WASHINGTON, DC – Congressman Fred Upton (R-St. Joseph), Chairman of the House Energy and Commerce Committee, today released a report on the committee’s activities from the 2nd quarter of the 2nd Session of the 112th Congress. The report, the sixth such quarterly report that has been issued by Upton, was delivered to members of the committee and offers highlights of their efforts to create jobs, spur economic growth, protect taxpayers by limiting the size and scope of government, and strengthen protections for individual liberty and safety, all as part of their overall agenda crafted earlier this year.
In the report Upton notes, “With the first half of the year now complete, and three-fourths of the 112th Congress now in the rearview mirror, it seems like a fitting time to revisit the goals we set forth a few short months ago. I am pleased to report to you that we have made significant progress on the legislative initiatives we identified at the beginning of the year, and work is underway to complete them all.”
The report highlights a number of issues where the committee has been able to make strides toward the overall goal of creating a more efficient, limited government that provides the necessary conditions for job creation and economic growth. A summary of the committee’s progress on key initiatives follows:
Supporting Job Creation and Economic Growth
The committee’s work to support job creation and economic growth spanned a broad range of issues, from FDA and spectrum reform to expanded energy development and stronger support for American manufacturing. Following over a year of hearings and public input from patients and innovators before the Subcommittee on Health, the Food and Drug Administration Safety and Innovation Act moved through the committee, the House, and negotiations with the Senate; it was given final unanimous approval and signed into law. As part of the push for a true “all-of-the-above” energy strategy, the Subcommittee on Energy and Power continued pressing for approval of the Keystone XL pipeline and the jobs and energy security it would bring, fought against the costly agenda of the Obama EPA, and advanced legislation providing for increased hydropower development. And the Subcommittee on Commerce, Manufacturing, and Trade moved legislation aimed at reducing red tape and restoring America’s competitiveness in manufacturing.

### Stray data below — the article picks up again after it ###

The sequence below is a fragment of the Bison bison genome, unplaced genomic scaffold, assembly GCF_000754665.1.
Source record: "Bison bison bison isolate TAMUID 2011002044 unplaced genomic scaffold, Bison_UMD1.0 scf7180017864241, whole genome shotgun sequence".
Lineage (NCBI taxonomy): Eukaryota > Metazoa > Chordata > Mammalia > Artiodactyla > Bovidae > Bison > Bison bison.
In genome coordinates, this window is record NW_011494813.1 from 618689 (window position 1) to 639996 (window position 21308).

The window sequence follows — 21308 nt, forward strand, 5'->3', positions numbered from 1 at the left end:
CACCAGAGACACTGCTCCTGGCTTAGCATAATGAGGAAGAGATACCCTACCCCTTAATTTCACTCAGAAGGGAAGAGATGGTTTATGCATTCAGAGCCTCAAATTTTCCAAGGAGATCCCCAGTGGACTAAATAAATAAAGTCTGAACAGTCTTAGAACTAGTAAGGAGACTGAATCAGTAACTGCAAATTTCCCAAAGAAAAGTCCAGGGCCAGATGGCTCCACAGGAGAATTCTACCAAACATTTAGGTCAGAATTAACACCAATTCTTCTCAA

Standing Up for Taxpayers, Reducing the Size and Scope of the Federal Government
The Energy and Commerce Committee has made it a priority to stand up for the interests of taxpayers and work to reduce the size and scope of the federal government, an important objective in this time of record debt and sustained deficit spending. Because it represents a dramatic increase in spending and government intervention into people’s lives, the committee continues working to repeal Obamacare in order to allow Congress to start again, by listening to the American people, to pursue commonsense reforms to our health care system. Eliminating elements of Obamacare was also an important component of the committee’s efforts to get rid of wasteful, unaccountable spending the country simply cannot afford. The Subcommittee on Oversight and Investigations continues working to uncover and eliminate waste, fraud, and abuse in the Medicare program. At the same time, the Oversight and Investigations team’s investigation of the failed loan-guarantee to Solyndra is culminating in the “No More Solyndras Act,” legislation aimed at phasing out the loan guarantee program, which despite the claim of “enormous success” from the administration, has left taxpayers on the hook for hundreds of millions, perhaps billions of dollars in bad investments. And continuing the effort to promote good government, the House approved legislation out of the Subcommittee on Communications and Technology that will bring increased efficiency, transparency, and predictability to the Federal Communications Commission.
Protecting Individuals, Families, and Communities
The committee’s efforts to protect individuals, families, and communities encompass everything from standing up for individual liberty to examining solutions to protect online privacy in a dynamic, digital age and to assuring the safety of our nation by prioritizing nuclear safety, cybersecurity, and much more. Cybersecurity remains a priority of several of the panel’s subcommittees, and the committee’s members are working diligently to assess both cyber threats and the costs and benefits of potential responses. The committee continued oversight of the Nuclear Regulatory Commission to address major management failures and emphasize the importance of moving forward on long-term solutions for our nation’s nuclear sector. Likewise, the Environment and the Economy subcommittee continues to closely monitor the issues surrounding chemical plant security; the subcommittee also advanced a good-government solution to bring hazardous waste manifests into the 21st century with electronic reporting. Finally, the Commerce, Manufacturing, and Trade Subcommittee continues to be at the forefront of the complex issues that surround online privacy and what can be done to protect and inform consumers without stifling the vast potential of the Internet.
“Together we have crossed another milestone, wrapping up the first half of 2012 at the same aggressive pace that we have sustained throughout this busy 112th Congress. Our committee has a great deal to be proud of, with a long record of informative hearings, compelling investigations, and legislative accomplishments,” Upton concluded. “We have moved bills through regular order from a subcommittee hearing through passage on the House floor, and we will continue to do so as long as this Congress is in session.”
Submitted by Joan Hillebrands